This was certainly an enjoyable book—the characters were sweet, the dialogue effective, and the concept interesting—but I ran into a number of issues with it.
I liked that Via’s initial reaction was that physically Sebastian was not her type. This quickly changed but that first reaction was refreshingly different. Via and Sebastian’s romance was slow, slow burn and I also appreciated that there was a real courtship here, and a basis for a romantic relationship that went beyond sex (hot though it was) and physical attraction. Via was wonderful with Sebastian’s young son, Matty, and Sebastian had the values and maturity that mattered to Via.
The age difference was well-handled for the most part because it was treated as a potential obstacle rather than brushed under the rug. Sebastian thought about it a lot but I would have liked to see Via consider it a bit more.
Via’s relationship with Evan was also handled well.
So these conflicts were set up and for the most part executed well. Later on in the book, though, I started feeling that the sex was being postponed in a contrived rather than organic way.
On another topic, their shared workplace, I didn’t buy that Sebastian would be invited to participate in staff meetings because he coached after-school soccer twice a week and monitored the cafeteria during lunch. It seemed unlikely to me. Their other shared activities, such as being on the same softball team and participating in the staff Friday happy hour felt like much more believable ways of throwing them together.
Just a Heartbeat Away takes place in Brooklyn. More diversity would have been welcome not only in and of itself, but also because it would also have helped portray the setting more accurately. Via isn’t a Latina, as her name might perhaps suggest, she’s Italian American. The only signs of diversity I can think of (and I hope someone will correct me if I missed or forgot something) are that one of Via and Sebastian’s co-workers, Sadie, is in a same-sex relationship and her fiancée, Rae, is Muslim. One would not know from reading this book that, per the 2010 census, nearly a third of the people who make up Brooklyn’s population are Black and almost another 20% are Latinx.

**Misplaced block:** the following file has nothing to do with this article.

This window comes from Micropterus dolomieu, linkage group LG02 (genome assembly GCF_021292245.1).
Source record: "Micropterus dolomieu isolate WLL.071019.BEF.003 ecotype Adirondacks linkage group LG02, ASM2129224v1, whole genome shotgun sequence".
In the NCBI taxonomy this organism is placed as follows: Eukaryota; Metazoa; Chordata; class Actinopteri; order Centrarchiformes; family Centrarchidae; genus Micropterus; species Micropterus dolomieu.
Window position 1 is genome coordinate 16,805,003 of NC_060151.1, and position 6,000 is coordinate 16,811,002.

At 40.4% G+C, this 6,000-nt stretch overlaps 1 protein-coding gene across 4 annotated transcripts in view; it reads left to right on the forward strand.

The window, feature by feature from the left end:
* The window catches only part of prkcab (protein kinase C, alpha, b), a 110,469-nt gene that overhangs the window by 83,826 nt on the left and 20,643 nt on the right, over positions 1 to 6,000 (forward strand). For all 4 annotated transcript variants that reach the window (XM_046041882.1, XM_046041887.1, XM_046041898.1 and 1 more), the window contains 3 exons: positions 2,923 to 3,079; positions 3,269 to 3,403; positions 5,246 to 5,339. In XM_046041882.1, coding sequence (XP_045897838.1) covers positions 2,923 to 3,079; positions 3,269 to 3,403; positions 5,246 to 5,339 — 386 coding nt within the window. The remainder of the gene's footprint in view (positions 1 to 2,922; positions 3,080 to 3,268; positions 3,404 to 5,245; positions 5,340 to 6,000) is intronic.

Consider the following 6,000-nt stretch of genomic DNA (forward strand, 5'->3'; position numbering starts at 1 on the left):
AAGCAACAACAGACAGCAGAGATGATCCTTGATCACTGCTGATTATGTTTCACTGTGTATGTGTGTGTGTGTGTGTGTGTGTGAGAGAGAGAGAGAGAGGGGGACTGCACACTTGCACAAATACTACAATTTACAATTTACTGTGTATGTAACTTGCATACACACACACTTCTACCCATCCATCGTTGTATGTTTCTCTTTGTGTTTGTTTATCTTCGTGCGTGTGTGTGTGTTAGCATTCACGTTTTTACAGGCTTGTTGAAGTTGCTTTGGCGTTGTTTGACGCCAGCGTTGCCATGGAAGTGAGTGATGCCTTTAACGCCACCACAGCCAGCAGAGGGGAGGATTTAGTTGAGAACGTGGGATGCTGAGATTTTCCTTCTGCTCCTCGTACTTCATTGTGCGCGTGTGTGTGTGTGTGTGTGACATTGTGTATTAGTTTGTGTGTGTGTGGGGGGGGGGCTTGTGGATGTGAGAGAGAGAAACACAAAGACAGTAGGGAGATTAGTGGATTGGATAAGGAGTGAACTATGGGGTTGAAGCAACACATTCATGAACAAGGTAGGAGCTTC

I really liked Sebastian’s candor with Via in a scene that takes place late in the book when he is ill and feverish.
Big spoiler ahead:
I appreciated that Cora, though dead, came across as a specific person, a character portrayed in a meaningful way. I recently read a book where a deceased character wasn’t sufficiently distinguished from any other sister / daughter / granddaughter so I was glad that Cora was very much an individual. A bit more detail about Via’s deceased parents along these same lines would have been good, though. It could have fleshed out Via’s characterization a bit more.
I wanted a flaw in Seb and Via’s relationship. Via and Sebastian were too perfect with each other and for Matty. Yes, the age difference and Via’s having a boyfriend for a while were sufficient obstacles as far as making the book a page-turner, but I wanted a little bit of something more internal to the relationship that would have allowed for a more layered portrayal of them.
The book had too much sweetness for me—sweet main characters, almost every single secondary character a nice person who cared about Sebastian and / or Via, adorable kid, cute puppy who lolled his tongue a lot. I wanted something tarter to cut through some of the sweetness. A jagged, unexpected edge here or there, like there was in Sebastian’s carpentry. I was glad, though, that (except for a minor character who appears in only one scene) there were no bad guys.
The book gave me the warm fuzzies, so though I am giving it a C, I still have some interest in the sequel and may or may not check it out.